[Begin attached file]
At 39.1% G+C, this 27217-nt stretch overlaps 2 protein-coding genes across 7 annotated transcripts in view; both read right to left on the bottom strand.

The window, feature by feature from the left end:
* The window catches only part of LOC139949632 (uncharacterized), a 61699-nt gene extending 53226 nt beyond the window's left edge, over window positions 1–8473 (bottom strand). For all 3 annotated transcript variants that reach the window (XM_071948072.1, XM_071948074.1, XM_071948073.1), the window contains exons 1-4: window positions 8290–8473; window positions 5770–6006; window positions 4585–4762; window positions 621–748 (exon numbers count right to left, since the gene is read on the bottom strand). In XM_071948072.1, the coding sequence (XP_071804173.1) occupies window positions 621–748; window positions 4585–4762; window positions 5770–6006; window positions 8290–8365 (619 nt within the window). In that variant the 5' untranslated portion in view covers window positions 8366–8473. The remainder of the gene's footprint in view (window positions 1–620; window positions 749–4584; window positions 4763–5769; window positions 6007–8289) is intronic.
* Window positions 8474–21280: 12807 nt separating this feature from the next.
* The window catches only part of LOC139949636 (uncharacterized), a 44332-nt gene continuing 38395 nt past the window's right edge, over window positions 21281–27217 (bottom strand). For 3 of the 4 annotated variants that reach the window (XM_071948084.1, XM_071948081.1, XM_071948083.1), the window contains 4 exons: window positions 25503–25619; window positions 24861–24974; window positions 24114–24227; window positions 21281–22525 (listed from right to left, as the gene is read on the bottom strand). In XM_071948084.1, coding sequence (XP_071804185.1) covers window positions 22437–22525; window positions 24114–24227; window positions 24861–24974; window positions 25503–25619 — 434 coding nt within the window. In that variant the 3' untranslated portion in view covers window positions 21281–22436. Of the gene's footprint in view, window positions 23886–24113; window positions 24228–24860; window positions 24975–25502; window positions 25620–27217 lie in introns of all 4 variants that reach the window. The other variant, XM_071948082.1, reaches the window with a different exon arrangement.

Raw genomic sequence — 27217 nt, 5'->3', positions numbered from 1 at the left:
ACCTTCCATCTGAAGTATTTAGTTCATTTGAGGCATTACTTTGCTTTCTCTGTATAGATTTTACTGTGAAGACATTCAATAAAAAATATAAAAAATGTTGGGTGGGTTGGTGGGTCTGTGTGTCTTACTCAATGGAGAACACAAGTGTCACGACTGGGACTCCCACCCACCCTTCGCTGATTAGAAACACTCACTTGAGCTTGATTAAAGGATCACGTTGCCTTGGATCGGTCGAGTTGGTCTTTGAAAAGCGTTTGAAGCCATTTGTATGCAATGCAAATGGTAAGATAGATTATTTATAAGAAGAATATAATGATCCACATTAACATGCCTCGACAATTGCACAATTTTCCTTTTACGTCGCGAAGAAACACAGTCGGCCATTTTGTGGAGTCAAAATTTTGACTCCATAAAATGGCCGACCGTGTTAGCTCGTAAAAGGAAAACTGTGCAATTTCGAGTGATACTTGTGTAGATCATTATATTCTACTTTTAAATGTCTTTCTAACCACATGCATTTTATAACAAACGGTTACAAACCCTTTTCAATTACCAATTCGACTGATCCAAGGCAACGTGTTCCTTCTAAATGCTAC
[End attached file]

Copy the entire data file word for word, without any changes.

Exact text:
At 39.1% G+C, this 27217-nt stretch overlaps 2 protein-coding genes across 7 annotated transcripts in view; both read right to left on the bottom strand.

The window, feature by feature from the left end:
* The window catches only part of LOC139949632 (uncharacterized), a 61699-nt gene extending 53226 nt beyond the window's left edge, over window positions 1–8473 (bottom strand). For all 3 annotated transcript variants that reach the window (XM_071948072.1, XM_071948074.1, XM_071948073.1), the window contains exons 1-4: window positions 8290–8473; window positions 5770–6006; window positions 4585–4762; window positions 621–748 (exon numbers count right to left, since the gene is read on the bottom strand). In XM_071948072.1, the coding sequence (XP_071804173.1) occupies window positions 621–748; window positions 4585–4762; window positions 5770–6006; window positions 8290–8365 (619 nt within the window). In that variant the 5' untranslated portion in view covers window positions 8366–8473. The remainder of the gene's footprint in view (window positions 1–620; window positions 749–4584; window positions 4763–5769; window positions 6007–8289) is intronic.
* Window positions 8474–21280: 12807 nt separating this feature from the next.
* The window catches only part of LOC139949636 (uncharacterized), a 44332-nt gene continuing 38395 nt past the window's right edge, over window positions 21281–27217 (bottom strand). For 3 of the 4 annotated variants that reach the window (XM_071948084.1, XM_071948081.1, XM_071948083.1), the window contains 4 exons: window positions 25503–25619; window positions 24861–24974; window positions 24114–24227; window positions 21281–22525 (listed from right to left, as the gene is read on the bottom strand). In XM_071948084.1, coding sequence (XP_071804185.1) covers window positions 22437–22525; window positions 24114–24227; window positions 24861–24974; window positions 25503–25619 — 434 coding nt within the window. In that variant the 3' untranslated portion in view covers window positions 21281–22436. Of the gene's footprint in view, window positions 23886–24113; window positions 24228–24860; window positions 24975–25502; window positions 25620–27217 lie in introns of all 4 variants that reach the window. The other variant, XM_071948082.1, reaches the window with a different exon arrangement.

Raw genomic sequence — 27217 nt, 5'->3', positions numbered from 1 at the left:
ACCTTCCATCTGAAGTATTTAGTTCATTTGAGGCATTACTTTGCTTTCTCTGTATAGATTTTACTGTGAAGACATTCAATAAAAAATATAAAAAATGTTGGGTGGGTTGGTGGGTCTGTGTGTCTTACTCAATGGAGAACACAAGTGTCACGACTGGGACTCCCACCCACCCTTCGCTGATTAGAAACACTCACTTGAGCTTGATTAAAGGATCACGTTGCCTTGGATCGGTCGAGTTGGTCTTTGAAAAGCGTTTGAAGCCATTTGTATGCAATGCAAATGGTAAGATAGATTATTTATAAGAAGAATATAATGATCCACATTAACATGCCTCGACAATTGCACAATTTTCCTTTTACGTCGCGAAGAAACACAGTCGGCCATTTTGTGGAGTCAAAATTTTGACTCCATAAAATGGCCGACCGTGTTAGCTCGTAAAAGGAAAACTGTGCAATTTCGAGTGATACTTGTGTAGATCATTATATTCTACTTTTAAATGTCTTTCTAACCACATGCATTTTATAACAAACGGTTACAAACCCTTTTCAATTACCAATTCGACTGATCCAAGGCAACGTGTTCCTTCTAAATGCTAC